I remember the first time I felt guilt very clearly. I was about four or five, and on a visit to a family friend’s house, I stole a piece of circular, yellow lego that resembled a plastic ring. I had wanted a gold ring like my mum’s and when the opportunity presented itself, I took it. On the drive home I felt increasingly bad – the lego piece wasn’t mine, in fact it wasn’t even a ring, it was part of a Native American legoman’s headband and I was sure that my friend would miss the piece and tell on me. I hid the ‘ring’ for a week and eventually threw it in the bushes near my house. I couldn’t bear to wear my ‘ring’ because I felt so intensely guilty.
That was twenty-one years ago, but guilt has followed me around like a bad smell ever since. I grew up in a loving home, and I was the first born of four, born to very religious parents. My parents always recall how easy I was as a child, how perfectly behaved and quiet I was. Whereas my other siblings pushed boundaries and were at times grounded more often than not, I went through my childhood and my teen years with one solitary school detention to my name. I was never grounded or smacked. All my parents had to do to discipline me as a young child, apparently, was give me a ‘look’ and I would dissolve into tears, utterly repentant. Until I went to university I had never smoked, sworn, gotten drunk or gone further than ‘first base’. Mostly because it had never really occurred to me to do any of these things – simply because I knew my parents would be disappointed in me if I did. The guilt factor – I may not have been a people-pleaser, but I was most definitely a parent-pleaser.
At university I made up for lost time, by doing all of the things I mentioned above – I got wasted on booze regularly, began smoking a pack a day (nuts!), dabbled with drugs, and got involved with boys who I knew I’d never be able to take home. With my parents out of the picture I was free from the trappings of guilt – or so I thought. But there were the phone calls from home every other week – wondering had I been to church? Why was I in a bar when I had an exam the next day? And so on. I lost my way towards the end of first year. I grew more and more depressed and studied less and less. I went to a handful of lectures, and slept most of my days away. The guiltier I felt about not working hard enough the more depressed I became and the less I worked. It was a vicious cycle and one I could handle in only one way – cutting myself.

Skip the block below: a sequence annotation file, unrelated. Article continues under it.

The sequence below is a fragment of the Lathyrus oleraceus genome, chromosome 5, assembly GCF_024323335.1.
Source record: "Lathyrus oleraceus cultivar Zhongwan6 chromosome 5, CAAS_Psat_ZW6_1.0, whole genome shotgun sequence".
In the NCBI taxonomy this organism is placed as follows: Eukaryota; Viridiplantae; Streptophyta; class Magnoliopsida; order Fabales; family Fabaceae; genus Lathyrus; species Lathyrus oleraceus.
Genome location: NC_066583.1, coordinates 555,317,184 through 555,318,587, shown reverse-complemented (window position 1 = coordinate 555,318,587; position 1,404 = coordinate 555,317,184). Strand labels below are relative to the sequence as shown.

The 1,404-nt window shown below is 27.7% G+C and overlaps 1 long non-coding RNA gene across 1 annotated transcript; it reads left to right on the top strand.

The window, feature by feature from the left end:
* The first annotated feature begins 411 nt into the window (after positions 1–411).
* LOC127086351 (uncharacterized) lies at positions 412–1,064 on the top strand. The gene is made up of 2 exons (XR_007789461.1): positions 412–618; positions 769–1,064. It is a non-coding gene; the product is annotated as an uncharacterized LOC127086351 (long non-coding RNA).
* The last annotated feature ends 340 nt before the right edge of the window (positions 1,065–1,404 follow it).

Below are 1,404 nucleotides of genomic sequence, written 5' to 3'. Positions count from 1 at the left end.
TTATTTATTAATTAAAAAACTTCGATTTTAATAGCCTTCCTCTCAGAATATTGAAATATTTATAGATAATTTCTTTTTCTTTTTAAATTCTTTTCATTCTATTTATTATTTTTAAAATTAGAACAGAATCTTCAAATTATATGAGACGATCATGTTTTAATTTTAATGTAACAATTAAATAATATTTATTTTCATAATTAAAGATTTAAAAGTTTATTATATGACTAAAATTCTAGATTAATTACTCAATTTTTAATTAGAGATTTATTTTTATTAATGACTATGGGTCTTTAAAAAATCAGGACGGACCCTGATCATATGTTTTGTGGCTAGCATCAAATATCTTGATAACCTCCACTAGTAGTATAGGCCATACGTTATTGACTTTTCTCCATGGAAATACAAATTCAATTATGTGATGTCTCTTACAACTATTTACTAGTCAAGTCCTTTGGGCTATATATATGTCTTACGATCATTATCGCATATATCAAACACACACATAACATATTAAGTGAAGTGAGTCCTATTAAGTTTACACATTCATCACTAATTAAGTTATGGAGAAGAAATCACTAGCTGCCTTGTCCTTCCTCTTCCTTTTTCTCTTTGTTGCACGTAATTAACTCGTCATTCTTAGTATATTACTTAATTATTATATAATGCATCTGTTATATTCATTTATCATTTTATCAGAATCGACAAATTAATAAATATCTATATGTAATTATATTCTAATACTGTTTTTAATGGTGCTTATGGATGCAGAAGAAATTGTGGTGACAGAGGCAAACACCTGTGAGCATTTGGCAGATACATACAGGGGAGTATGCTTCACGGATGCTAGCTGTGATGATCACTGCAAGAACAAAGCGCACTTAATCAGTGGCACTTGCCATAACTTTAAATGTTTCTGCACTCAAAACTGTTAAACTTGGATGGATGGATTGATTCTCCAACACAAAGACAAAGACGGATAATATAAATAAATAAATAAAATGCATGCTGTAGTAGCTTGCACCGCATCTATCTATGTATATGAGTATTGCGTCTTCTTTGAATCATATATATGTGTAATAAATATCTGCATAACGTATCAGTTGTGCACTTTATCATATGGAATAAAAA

The cutting ritual relieved the guilt, the shame and the anxiety I felt over a myriad of issues – why I wasn’t thin enough, why I ate too much, why I wasn’t going to lectures, why I had lost my faith, why I was turning out to be someone completely different to who I thought I was and who my parents thought I was. I even felt guilty for being depressed when I had so many people who loved me and a life which held nothing to be depressed about! But that’s another story.
I got help for my anxiety, for my guilt. I was put in therapy and given anti-depressants. I stopped cutting and started loving myself. I found a man who loved me too, and whom I could take home. I was honest with my parents and they loved me still. Yet guilt is still a Gollum-like creature who follows me around.
I feel guilty countless times a day for countless reasons – some of which are rational and deserved and some of which are straight-up neurotic, here are a mere handful of examples:
I feel guilty for not calling my sisters often enough and not talking to my parents as regularly as I should.
I feel guilty if I don’t manage to meet up with my friends as often as I should.
I feel guilty for not staying in touch with people who I’ve moved away from.
I feel guilty for spending too much money on things I don’t need.
I feel guilty for not saving enough money.
I feel guilty for spending my weekend doing nothing but reading and watching crappy addictive TV, even though I’m knackered from a week’s work.
I feel guilty if I visit my in-laws more than my parents, or my parents more than my in-laws.
I feel guilty for missing birthdays – especially my uncle’s, as his is on the same day as my own!
I feel guilty if I eat too much, or exercise too little.
I feel guilty if I eat too little and take my sugar low out on others.
I feel guilty for not cleaning the house as often as I should.
I feel guilty for resenting my husband if he doesn’t clean the house as much as he should.
I feel guilty if I’m not having enough sex, or enough kinky sex.
I feel guilty if I’m not performing in work – or rather, if the kids I teach aren’t performing as they should.
I feel guilty for being white and having a privileged upbringing.
I feel guilty for feeling guilty and stressed and self-involved when there are so many other things that matter more.
Guilt is a force to be reckoned with – it can sometimes be a motivating force in my life, albeit a negative one. But all too often it deflates me, removes hope and tells me I can never do better. Too often it makes me give up trying to do / undo the things I felt guilty about in the first place! This, in turn, makes me feel even guiltier.
I think we are the guilt-generation: we are the women that are supposed to have it all and be it all in a society that pulls us in a million different directions. And it’s hard to beat away the guilt that we feel when we don’t have it all and when we aren’t all things to all people.